Share This Page

House GOP won't cave in on Senate bill

| Thursday, Sept. 26, 2013, 8:42 p.m.

WASHINGTON — As the nation moves closer to the brink of a government shutdown, House Republicans vowed on Thursday that they won't simply accept the stopgap legislation likely to remain after Senate Democrats strip away a plan to dismantle President Obama's health care law.

A sense of confusion settled over the House, both over how to avoid a shutdown and how to handle even more important legislation to increase the government's borrowing ability to avert a default on national obligations.

Short of votes, House leaders shelved a vote expected this weekend on the debt-limit measure and gave frustrated Republican lawmakers few clues about what they plan to do to avoid a shutdown.

The chaos sets the stage for weekend drama on Capitol Hill. The Senate plans to send the fractious House a straightforward bill on Friday to keep the government operating through Nov. 15 rather than partly closing down at midnight Monday.

Speaker John Boehner, R-Ohio, and several rank-and-file Republicans said the House simply won't accept a “clean” spending measure, even though that's been the norm in Congress on dozens of occasions since the 1995-96 government closures that bruised Republicans and strengthened the hand of Democratic President Bill Clinton.

“I don't see that happening,” Boehner said. “I have no interest in a government shutdown.” He said he doesn't expect a shutdown on Tuesday.

Senate Majority Leader Harry Reid, D-Nev., said the Democratic-led chamber won't relent.

“The Senate will never pass a bill that guts the Affordable Care Act,” Reid declared.

A partial government shutdown would keep hundreds of thousands of federal workers off the job, close national parks and generate damaging headlines for whichever side the public would hold responsible.

Washington must meet two deadlines: The Tuesday start of the new budget year and a mid-October date — now estimated for the 17th — when the government no longer could borrow money to pay its bills on time.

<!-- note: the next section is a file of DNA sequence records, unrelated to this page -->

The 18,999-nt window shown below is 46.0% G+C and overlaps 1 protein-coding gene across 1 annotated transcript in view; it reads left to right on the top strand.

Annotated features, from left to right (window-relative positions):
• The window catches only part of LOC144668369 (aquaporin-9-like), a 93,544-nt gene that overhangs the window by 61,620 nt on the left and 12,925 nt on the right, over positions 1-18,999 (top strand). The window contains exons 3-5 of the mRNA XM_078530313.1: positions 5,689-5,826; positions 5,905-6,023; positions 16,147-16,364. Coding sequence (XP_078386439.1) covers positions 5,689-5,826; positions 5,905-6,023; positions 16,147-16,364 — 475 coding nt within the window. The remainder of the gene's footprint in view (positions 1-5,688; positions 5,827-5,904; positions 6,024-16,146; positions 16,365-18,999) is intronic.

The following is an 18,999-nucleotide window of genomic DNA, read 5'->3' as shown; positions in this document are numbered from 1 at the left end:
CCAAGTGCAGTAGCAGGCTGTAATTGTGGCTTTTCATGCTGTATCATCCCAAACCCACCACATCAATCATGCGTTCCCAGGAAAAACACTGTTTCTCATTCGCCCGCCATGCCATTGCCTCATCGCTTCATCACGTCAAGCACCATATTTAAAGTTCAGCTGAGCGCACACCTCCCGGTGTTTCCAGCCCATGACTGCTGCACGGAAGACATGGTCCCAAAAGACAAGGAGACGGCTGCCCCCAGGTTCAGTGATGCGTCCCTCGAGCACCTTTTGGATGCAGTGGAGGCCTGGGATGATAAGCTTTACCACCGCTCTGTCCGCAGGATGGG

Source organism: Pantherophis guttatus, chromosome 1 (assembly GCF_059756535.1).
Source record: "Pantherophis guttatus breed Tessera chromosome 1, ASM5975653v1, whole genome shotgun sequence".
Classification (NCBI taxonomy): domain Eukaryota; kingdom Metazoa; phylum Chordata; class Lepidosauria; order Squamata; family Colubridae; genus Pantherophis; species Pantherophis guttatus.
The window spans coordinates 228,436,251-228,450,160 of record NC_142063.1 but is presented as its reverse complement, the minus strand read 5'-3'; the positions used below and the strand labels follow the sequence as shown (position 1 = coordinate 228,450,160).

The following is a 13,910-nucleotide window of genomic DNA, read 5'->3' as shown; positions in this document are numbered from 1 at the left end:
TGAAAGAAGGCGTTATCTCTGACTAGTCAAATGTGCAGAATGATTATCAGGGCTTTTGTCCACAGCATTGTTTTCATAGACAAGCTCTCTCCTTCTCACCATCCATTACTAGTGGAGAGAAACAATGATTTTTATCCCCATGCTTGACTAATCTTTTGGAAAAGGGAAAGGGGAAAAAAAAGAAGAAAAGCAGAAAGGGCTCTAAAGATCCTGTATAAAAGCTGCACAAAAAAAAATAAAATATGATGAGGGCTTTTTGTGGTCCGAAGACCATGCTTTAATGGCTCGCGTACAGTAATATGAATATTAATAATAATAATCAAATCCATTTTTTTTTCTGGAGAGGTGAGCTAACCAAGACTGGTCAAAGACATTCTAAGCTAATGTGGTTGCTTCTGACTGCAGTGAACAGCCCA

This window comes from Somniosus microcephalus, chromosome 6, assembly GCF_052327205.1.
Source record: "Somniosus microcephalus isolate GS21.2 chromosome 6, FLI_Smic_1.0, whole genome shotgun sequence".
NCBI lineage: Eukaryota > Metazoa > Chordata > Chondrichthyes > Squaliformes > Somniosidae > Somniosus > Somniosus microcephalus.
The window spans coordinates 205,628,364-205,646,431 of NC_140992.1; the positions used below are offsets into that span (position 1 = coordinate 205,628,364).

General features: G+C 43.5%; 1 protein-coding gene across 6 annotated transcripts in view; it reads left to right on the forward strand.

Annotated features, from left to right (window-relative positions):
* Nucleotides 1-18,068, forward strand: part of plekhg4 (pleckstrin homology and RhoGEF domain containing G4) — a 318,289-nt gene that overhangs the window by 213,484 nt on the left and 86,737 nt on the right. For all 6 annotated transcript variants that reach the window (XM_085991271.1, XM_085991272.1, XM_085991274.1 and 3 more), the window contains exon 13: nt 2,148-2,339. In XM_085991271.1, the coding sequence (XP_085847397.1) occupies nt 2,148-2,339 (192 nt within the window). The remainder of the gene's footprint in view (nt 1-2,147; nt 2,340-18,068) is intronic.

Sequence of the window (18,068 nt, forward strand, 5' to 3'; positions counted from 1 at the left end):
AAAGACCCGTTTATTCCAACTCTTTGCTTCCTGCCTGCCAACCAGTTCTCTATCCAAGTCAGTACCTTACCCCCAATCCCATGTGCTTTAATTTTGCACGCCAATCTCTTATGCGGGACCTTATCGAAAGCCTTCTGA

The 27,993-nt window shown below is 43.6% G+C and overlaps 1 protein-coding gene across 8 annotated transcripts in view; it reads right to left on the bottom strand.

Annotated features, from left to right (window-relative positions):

The first deadline requires Congress to pass a spending bill to allow agencies to stay open. The Oct. 17 deadline requires Congress to increase the government's $16.7 trillion borrowing cap to avoid a first-ever default on its payments, which include interest obligations; Social Security benefits; payments to thousands of contractors large and small; and salaries for the military.

The standoff just four days before the end of the fiscal year increased the possibility of a shutdown, with no signs of compromise.

TribLIVE commenting policy

You are solely responsible for your comments and by using TribLive.com you agree to our Terms of Service.

We moderate comments. Our goal is to provide substantive commentary for a general readership. By screening submissions, we provide a space where readers can share intelligent and informed commentary that enhances the quality of our news and information.

While most comments will be posted if they are on-topic and not abusive, moderating decisions are subjective. We will make them as carefully and consistently as we can. Because of the volume of reader comments, we cannot review individual moderation decisions with readers.

We value thoughtful comments representing a range of views that make their point quickly and politely. We make an effort to protect discussions from repeated comments either by the same reader or different readers

We follow the same standards for taste as the daily newspaper. A few things we won't tolerate: personal attacks, obscenity, vulgarity, profanity (including expletives and letters followed by dashes), commercial promotion, impersonations, incoherence, proselytizing and SHOUTING. Don't include URLs to Web sites.

We do not edit comments. They are either approved or deleted. We reserve the right to edit a comment that is quoted or excerpted in an article. In this case, we may fix spelling and punctuation.

We welcome strong opinions and criticism of our work, but we don't want comments to become bogged down with discussions of our policies and we will moderate accordingly.

We appreciate it when readers and people quoted in articles or blog posts point out errors of fact or emphasis and will investigate all assertions. But these suggestions should be sent via e-mail. To avoid distracting other readers, we won't publish comments that suggest a correction. Instead, corrections will be made in a blog post or in an article.